The life cycle of Drosophila orphan genes

Nicola Palmieri, Carolin Kosiol, Christian Schlötterer

Research output: Contribution to journalArticlepeer-review

119 Citations (Scopus)
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Orphans are genes restricted to a single phylogenetic lineage and emerge at high rates. While this predicts an accumulation of genes, the gene number has remained remarkably constant through evolution. This paradox has not yet been resolved. Because orphan genes have been mainly analyzed over long evolutionary time scales, orphan loss has remained unexplored. Here we study the patterns of orphan turnover among close relatives in the Drosophila obscura group. We show that orphans are not only emerging at a high rate, but that they are also rapidly lost. Interestingly, recently emerged orphans are more likely to be lost than older ones. Furthermore, highly expressed orphans with a strong male-bias are more likely to be retained. Since both lost and retained orphans show similar evolutionary signatures of functional conservation, we propose that orphan loss is not driven by high rates of sequence evolution, but reflects lineage-specific functional requirements.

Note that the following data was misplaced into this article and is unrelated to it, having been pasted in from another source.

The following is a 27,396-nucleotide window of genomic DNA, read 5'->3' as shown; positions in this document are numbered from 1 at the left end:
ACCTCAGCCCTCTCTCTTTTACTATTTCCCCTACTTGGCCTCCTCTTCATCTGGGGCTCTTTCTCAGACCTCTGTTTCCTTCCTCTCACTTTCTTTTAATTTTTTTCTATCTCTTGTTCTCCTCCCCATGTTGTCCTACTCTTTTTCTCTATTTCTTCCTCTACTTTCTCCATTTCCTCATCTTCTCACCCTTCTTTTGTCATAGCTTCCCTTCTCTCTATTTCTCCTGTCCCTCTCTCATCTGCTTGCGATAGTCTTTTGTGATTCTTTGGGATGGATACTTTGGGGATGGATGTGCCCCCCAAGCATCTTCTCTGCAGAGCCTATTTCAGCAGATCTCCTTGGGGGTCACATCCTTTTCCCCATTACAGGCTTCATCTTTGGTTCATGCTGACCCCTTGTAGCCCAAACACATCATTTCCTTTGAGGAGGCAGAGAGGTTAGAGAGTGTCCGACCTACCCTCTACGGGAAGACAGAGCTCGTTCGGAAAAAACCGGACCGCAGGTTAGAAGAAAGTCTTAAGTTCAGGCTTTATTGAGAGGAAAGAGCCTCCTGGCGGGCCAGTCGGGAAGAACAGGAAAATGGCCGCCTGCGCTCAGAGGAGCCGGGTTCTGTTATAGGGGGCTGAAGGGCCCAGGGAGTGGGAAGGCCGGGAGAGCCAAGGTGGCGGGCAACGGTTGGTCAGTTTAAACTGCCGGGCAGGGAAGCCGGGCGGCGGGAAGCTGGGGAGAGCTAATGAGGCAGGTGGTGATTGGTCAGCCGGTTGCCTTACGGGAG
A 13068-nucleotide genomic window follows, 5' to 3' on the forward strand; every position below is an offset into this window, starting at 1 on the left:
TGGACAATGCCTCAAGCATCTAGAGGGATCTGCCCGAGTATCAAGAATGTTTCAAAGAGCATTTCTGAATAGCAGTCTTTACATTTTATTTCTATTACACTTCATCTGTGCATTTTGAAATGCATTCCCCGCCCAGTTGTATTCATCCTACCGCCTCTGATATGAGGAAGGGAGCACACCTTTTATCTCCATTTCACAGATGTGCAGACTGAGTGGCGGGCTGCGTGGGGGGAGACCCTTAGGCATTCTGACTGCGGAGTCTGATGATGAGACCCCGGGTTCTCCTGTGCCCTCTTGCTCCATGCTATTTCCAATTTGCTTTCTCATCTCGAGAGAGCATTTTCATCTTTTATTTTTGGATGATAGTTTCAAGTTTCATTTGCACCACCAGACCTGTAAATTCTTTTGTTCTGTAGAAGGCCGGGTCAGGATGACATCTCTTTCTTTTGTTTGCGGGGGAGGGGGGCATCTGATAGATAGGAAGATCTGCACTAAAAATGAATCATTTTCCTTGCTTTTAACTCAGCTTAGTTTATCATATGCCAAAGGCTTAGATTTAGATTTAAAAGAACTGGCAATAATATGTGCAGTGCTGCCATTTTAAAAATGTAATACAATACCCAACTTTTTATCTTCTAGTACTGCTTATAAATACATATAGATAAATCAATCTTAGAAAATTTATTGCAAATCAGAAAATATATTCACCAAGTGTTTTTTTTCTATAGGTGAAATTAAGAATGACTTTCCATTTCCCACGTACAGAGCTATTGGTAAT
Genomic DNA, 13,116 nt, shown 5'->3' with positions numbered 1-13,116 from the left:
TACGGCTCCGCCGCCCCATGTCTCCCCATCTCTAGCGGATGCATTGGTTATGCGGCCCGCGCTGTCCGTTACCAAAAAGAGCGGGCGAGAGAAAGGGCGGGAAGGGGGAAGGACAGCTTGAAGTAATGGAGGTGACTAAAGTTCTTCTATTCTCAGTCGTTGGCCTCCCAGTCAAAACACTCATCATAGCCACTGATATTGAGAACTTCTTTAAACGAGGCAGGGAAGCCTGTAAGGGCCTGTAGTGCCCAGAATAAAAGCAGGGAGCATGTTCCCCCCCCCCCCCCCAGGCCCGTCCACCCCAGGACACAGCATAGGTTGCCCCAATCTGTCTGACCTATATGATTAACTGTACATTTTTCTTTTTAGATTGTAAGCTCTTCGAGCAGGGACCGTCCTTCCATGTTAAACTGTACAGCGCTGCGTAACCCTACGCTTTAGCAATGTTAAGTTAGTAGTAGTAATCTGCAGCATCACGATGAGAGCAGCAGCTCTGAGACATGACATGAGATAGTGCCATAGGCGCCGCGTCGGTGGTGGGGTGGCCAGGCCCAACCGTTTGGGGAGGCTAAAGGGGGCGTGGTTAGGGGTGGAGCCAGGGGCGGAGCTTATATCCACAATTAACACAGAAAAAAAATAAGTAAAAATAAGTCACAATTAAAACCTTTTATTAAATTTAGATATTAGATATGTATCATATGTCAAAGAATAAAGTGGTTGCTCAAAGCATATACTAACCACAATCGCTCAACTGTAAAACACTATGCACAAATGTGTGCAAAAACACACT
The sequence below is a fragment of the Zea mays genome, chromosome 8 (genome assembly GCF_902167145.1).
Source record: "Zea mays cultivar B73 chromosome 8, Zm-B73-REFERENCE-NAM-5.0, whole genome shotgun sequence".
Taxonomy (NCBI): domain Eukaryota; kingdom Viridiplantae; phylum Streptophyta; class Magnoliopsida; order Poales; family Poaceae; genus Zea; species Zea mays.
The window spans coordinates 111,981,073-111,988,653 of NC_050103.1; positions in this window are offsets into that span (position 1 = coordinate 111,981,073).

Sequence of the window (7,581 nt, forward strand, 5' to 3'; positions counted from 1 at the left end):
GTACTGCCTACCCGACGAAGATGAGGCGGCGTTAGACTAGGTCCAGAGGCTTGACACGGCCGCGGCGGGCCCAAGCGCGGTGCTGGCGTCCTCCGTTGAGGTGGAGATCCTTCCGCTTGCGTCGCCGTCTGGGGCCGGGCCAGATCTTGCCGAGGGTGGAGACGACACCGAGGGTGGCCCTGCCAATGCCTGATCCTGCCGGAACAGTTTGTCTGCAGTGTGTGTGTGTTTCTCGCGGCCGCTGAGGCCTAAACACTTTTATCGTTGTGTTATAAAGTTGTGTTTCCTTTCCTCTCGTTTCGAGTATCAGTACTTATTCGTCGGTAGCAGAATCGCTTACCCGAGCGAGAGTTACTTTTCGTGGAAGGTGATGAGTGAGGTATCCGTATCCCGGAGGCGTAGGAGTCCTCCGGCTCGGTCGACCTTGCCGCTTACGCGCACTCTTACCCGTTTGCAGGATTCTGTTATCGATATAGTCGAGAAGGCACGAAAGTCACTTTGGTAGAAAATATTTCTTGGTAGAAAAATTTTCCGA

Original languageEnglish
Article numbere01311
Number of pages21
Publication statusPublished - 19 Feb 2014


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